Table 1: Basal food intake in male and female rats Food intake in 1hr 2hrs female rats (n=20) Basal food intake (gms) 0.8 + 0.24 1.5 + 0.32 Food intake in male rats (n=20) Basal food intake (gms) 0.9 + 0.22 1.8 + 0.16 Food intake in 3hrs 24hrs female rats (n=20) Basal food intake (gms) 2.6 + 0.45 9.5 + 1.1 Food intake in male rats (n=20) Basal food intake (gms) 3.0 + 0.26 11.5 + 0.9 Mean [+ or -] SEM The difference in food intake of male and female rats was not statistically significant Table 2: Effect of Naloxone injection in deprivation paradigm in male and female rats. After 24 hrs. 1hr 2hrs fasting in female rats Before naloxone injection 1.9 + 0.40 2.6 + 0.72 After naloxone injection * 0.7 + 0.60 * 1.2 + 0.18 After 24 hrs. fasting in male rats Before naloxone injection 2.0 + 0.27 3.2 + 0.46 After Naloxone injection * 1.0 + 0.24 * 1.7 + 0.28 After 24 hrs. 3hrs 24hrs fasting in female rats Before naloxone injection 4.3 + 0.83 10.2+1.29 After naloxone injection * 2.8 + 0.47 13.0+0.66 After 24 hrs. fasting in male rats Before naloxone injection 5.3 +0.80 11.2+0.82 After Naloxone injection * 3.0 + 0.59 11.8 +1.1 Mean [+ or -] SEM * P<0.05 Values are in grams. Naloxone had induced hypophagia in male and female rats in deprivation paradigm. Table 3: Effect of septal lesion on food intake in male and female rats 1hr 2hrs Basal food intake In female rats before septal lesion (gms) 0.8 + 0.24 1.5 + 0.32 after septal lesion (gms) 1.0 + 0.22 1.8 + 0.43 Basal food intake In male rats before septal lesion (gms) 0.9 + 0.22 1.8 + 0.16 after septal lesion (gms) 1.1 + 0.27 2.3 + 0.38 3hrs 24hrs Basal food intake In female rats before septal lesion (gms) 2.6 + 0.45 9.5 + 1.1 after septal lesion (gms) 2.7 + 0.34 10.1 + 0.81 Basal food intake In male rats before septal lesion (gms) 3.0 + 0.26 11.5 + 0.9 after septal lesion (gms) 3.4 + 0.42 12.3 + 0.68 Table 4: Effect of septal lesion on naloxone induced hypophagia in deprivation paradigm in male and female rats After septal lesion in females 1hr 2hrs Before naloxone injection 2.1 + 0.27 3.3 + 0.38 After Naloxone injection 2.7 + 0.31 3.5 + 0.43 After septal lesion in males Before naloxone injection 2.1 + 0.22 3.1 + 0.43 After Naloxone injection 1.8 + 0.47 2.5 + 0.65 After septal lesion in females 3hrs 24hrs Before naloxone injection 5.1 + 0.42 11.3 + 0.68 After Naloxone injection 5.3 + 0.61 14.0 + 0.63 After septal lesion in males Before naloxone injection 4.7 + 0.34 10.8 + 0.81 After Naloxone injection 4.0 + 0.52 12.9 + 1.11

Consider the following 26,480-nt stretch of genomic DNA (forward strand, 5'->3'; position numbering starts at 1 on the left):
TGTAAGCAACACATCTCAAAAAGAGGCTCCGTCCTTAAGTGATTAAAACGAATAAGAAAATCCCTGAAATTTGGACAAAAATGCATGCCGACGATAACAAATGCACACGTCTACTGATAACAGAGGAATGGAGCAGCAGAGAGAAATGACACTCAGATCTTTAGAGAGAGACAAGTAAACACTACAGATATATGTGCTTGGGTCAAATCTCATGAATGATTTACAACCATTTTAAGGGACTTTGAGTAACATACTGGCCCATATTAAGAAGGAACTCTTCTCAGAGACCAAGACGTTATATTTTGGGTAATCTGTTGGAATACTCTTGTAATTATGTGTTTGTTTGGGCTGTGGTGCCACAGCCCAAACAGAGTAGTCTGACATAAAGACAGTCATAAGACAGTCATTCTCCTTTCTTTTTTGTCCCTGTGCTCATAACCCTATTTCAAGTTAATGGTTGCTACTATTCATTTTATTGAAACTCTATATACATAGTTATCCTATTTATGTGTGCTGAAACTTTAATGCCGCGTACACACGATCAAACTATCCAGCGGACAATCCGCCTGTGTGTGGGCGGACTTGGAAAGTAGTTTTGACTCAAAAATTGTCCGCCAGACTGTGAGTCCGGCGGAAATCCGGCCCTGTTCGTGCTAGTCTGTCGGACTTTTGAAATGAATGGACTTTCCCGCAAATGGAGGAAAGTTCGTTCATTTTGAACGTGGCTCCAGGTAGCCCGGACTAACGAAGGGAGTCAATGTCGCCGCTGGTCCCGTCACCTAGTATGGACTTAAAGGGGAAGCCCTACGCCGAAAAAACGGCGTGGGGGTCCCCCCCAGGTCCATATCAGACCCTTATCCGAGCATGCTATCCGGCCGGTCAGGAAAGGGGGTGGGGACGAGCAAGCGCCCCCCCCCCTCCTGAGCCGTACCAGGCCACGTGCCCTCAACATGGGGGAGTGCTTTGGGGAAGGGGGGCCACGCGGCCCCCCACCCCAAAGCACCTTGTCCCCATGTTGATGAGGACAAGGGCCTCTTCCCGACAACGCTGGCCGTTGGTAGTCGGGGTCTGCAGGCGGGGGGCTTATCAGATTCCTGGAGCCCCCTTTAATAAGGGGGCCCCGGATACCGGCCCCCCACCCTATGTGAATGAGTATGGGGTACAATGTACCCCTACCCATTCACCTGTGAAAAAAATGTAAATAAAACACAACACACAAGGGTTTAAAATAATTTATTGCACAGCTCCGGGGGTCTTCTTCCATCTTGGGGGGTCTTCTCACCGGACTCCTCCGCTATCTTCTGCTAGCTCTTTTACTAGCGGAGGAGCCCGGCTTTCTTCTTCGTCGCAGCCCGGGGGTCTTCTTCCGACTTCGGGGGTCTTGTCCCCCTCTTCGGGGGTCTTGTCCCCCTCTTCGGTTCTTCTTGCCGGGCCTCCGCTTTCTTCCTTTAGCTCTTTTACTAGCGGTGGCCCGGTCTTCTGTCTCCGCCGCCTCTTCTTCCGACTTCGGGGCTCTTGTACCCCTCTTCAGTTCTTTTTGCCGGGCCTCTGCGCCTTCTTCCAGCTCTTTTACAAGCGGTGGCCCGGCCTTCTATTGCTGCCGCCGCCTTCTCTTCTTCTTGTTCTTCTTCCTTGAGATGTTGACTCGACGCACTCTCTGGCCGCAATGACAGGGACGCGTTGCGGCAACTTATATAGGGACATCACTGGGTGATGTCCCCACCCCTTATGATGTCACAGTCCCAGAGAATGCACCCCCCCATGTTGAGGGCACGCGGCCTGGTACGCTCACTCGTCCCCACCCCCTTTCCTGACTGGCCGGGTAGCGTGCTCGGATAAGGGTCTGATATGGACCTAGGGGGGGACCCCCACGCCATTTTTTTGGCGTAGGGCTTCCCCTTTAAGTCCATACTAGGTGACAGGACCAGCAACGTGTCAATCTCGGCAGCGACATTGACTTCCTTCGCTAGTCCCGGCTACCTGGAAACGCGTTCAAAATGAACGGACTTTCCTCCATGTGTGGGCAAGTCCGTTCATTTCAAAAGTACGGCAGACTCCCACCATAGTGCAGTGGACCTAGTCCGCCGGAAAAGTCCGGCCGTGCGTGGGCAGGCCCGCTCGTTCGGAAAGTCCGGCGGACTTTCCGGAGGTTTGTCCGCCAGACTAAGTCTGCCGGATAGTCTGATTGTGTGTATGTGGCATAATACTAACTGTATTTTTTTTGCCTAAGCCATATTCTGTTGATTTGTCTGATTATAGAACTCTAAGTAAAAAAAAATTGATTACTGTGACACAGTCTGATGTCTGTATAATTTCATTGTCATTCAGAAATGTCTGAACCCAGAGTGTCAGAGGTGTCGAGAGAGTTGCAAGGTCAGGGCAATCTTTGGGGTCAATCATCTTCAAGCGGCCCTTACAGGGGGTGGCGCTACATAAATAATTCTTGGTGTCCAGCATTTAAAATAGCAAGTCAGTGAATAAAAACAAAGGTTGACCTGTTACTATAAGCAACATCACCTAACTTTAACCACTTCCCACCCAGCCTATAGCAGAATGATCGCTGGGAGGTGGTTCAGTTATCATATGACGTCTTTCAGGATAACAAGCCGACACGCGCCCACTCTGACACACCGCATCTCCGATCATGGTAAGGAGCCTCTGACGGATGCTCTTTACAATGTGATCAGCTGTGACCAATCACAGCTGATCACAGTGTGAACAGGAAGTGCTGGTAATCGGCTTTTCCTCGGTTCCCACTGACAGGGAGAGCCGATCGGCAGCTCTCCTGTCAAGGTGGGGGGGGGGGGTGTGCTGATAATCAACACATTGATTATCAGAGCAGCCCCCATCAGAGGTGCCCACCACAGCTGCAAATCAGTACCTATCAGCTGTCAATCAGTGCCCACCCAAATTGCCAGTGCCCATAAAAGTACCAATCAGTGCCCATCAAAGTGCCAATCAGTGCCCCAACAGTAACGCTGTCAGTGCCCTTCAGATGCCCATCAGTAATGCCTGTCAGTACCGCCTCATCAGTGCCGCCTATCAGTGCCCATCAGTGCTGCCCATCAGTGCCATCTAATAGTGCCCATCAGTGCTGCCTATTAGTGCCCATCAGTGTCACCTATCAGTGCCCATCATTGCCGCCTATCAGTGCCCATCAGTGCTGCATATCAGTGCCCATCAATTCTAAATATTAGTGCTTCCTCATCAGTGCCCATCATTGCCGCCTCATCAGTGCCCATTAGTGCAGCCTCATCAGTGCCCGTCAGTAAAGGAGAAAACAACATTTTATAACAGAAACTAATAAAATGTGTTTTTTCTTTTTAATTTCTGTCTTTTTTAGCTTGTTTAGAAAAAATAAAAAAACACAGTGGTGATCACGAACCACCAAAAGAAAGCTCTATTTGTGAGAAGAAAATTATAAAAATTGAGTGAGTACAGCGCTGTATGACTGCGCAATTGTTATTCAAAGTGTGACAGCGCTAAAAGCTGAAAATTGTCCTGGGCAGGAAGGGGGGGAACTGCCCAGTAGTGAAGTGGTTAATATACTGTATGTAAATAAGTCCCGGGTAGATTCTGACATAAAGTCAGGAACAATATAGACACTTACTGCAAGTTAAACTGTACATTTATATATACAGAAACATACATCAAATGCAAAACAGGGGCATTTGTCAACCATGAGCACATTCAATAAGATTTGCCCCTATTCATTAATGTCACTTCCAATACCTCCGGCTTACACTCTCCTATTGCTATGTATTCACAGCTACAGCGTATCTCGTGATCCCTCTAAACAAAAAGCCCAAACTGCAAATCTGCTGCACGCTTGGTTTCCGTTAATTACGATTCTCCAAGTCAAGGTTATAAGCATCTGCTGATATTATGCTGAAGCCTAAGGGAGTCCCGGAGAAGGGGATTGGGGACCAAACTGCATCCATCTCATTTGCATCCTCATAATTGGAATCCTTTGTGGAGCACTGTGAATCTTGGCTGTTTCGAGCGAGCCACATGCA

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|Title Annotation:||ORIGINAL ARTICLE|
|Author:||Gargate, A.R.; Gargate, R.V.|
|Publication:||Journal of Evolution of Medical and Dental Sciences|
|Date:||Feb 17, 2014|